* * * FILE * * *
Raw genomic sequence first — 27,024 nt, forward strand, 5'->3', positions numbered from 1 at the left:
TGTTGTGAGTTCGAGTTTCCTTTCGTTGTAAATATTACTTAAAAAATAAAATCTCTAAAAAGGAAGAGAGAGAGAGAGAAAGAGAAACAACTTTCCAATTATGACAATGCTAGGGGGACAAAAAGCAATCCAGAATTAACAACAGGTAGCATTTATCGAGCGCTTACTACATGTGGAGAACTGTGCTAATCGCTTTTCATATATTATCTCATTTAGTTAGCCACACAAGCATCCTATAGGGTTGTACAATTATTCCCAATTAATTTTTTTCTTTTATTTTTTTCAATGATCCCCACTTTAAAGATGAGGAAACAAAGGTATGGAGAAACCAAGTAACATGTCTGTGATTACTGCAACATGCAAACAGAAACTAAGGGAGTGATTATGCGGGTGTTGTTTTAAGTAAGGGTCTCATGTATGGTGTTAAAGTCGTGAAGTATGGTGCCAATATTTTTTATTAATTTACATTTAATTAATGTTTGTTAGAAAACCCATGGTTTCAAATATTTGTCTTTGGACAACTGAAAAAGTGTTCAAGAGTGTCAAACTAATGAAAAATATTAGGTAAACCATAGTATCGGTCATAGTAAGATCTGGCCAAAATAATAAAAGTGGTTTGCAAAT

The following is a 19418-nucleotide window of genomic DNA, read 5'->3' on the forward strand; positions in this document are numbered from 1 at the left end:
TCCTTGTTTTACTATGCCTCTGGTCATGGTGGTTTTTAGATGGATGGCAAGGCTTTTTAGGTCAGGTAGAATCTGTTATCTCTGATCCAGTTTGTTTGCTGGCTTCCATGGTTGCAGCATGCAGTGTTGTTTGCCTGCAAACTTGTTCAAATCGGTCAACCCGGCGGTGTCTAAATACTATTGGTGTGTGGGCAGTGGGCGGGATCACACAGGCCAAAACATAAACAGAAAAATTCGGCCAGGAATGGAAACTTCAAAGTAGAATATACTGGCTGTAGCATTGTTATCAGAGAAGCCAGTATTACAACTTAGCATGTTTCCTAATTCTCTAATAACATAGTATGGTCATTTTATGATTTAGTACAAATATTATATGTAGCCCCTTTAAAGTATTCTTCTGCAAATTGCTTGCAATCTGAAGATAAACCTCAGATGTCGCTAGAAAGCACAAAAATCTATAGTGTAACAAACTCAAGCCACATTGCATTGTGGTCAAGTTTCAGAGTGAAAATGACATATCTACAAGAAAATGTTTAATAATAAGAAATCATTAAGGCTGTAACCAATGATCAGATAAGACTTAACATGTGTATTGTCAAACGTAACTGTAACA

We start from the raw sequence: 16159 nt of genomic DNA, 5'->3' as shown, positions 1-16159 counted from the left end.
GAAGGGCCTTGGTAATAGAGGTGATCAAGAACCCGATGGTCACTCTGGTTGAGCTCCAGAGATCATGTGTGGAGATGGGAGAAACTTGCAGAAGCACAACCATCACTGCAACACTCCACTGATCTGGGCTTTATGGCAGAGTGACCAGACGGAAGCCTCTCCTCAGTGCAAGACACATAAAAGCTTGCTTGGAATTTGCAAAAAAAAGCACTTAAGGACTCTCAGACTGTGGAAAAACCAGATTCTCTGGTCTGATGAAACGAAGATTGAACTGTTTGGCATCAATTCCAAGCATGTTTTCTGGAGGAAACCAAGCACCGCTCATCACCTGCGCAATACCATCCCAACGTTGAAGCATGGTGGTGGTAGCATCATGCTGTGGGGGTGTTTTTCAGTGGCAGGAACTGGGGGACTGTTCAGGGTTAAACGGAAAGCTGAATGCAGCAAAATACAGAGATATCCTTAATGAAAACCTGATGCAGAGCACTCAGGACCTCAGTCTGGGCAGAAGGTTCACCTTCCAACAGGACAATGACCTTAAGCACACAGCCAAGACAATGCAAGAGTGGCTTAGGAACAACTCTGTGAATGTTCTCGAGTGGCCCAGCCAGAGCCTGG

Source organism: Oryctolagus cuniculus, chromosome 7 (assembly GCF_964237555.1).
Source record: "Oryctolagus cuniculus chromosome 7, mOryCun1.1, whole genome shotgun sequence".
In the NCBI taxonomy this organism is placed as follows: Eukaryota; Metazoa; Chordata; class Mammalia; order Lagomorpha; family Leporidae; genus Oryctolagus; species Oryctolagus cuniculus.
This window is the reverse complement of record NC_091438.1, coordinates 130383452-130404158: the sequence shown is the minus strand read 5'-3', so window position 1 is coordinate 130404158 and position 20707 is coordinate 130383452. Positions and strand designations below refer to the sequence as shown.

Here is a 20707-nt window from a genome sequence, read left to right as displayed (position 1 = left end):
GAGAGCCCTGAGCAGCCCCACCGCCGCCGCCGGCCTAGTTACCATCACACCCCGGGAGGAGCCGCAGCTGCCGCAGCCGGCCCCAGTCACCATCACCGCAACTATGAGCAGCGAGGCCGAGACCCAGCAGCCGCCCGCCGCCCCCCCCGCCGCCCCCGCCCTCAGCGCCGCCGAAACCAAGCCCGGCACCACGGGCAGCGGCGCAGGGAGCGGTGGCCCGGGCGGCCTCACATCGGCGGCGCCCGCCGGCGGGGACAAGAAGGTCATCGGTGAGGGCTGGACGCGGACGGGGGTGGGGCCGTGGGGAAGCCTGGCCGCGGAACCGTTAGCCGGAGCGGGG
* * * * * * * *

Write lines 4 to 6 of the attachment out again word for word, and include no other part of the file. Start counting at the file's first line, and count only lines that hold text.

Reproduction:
TCCTTGTTTTACTATGCCTCTGGTCATGGTGGTTTTTAGATGGATGGCAAGGCTTTTTAGGTCAGGTAGAATCTGTTATCTCTGATCCAGTTTGTTTGCTGGCTTCCATGGTTGCAGCATGCAGTGTTGTTTGCCTGCAAACTTGTTCAAATCGGTCAACCCGGCGGTGTCTAAATACTATTGGTGTGTGGGCAGTGGGCGGGATCACACAGGCCAAAACATAAACAGAAAAATTCGGCCAGGAATGGAAACTTCAAAGTAGAATATACTGGCTGTAGCATTGTTATCAGAGAAGCCAGTATTACAACTTAGCATGTTTCCTAATTCTCTAATAACATAGTATGGTCATTTTATGATTTAGTACAAATATTATATGTAGCCCCTTTAAAGTATTCTTCTGCAAATTGCTTGCAATCTGAAGATAAACCTCAGATGTCGCTAGAAAGCACAAAAATCTATAGTGTAACAAACTCAAGCCACATTGCATTGTGGTCAAGTTTCAGAGTGAAAATGACATATCTACAAGAAAATGTTTAATAATAAGAAATCATTAAGGCTGTAACCAATGATCAGATAAGACTTAACATGTGTATTGTCAAACGTAACTGTAACA

We start from the raw sequence: 16159 nt of genomic DNA, 5'->3' as shown, positions 1-16159 counted from the left end.
GAAGGGCCTTGGTAATAGAGGTGATCAAGAACCCGATGGTCACTCTGGTTGAGCTCCAGAGATCATGTGTGGAGATGGGAGAAACTTGCAGAAGCACAACCATCACTGCAACACTCCACTGATCTGGGCTTTATGGCAGAGTGACCAGACGGAAGCCTCTCCTCAGTGCAAGACACATAAAAGCTTGCTTGGAATTTGCAAAAAAAAGCACTTAAGGACTCTCAGACTGTGGAAAAACCAGATTCTCTGGTCTGATGAAACGAAGATTGAACTGTTTGGCATCAATTCCAAGCATGTTTTCTGGAGGAAACCAAGCACCGCTCATCACCTGCGCAATACCATCCCAACGTTGAAGCATGGTGGTGGTAGCATCATGCTGTGGGGGTGTTTTTCAGTGGCAGGAACTGGGGGACTGTTCAGGGTTAAACGGAAAGCTGAATGCAGCAAAATACAGAGATATCCTTAATGAAAACCTGATGCAGAGCACTCAGGACCTCAGTCTGGGCAGAAGGTTCACCTTCCAACAGGACAATGACCTTAAGCACACAGCCAAGACAATGCAAGAGTGGCTTAGGAACAACTCTGTGAATGTTCTCGAGTGGCCCAGCCAGAGCCTGG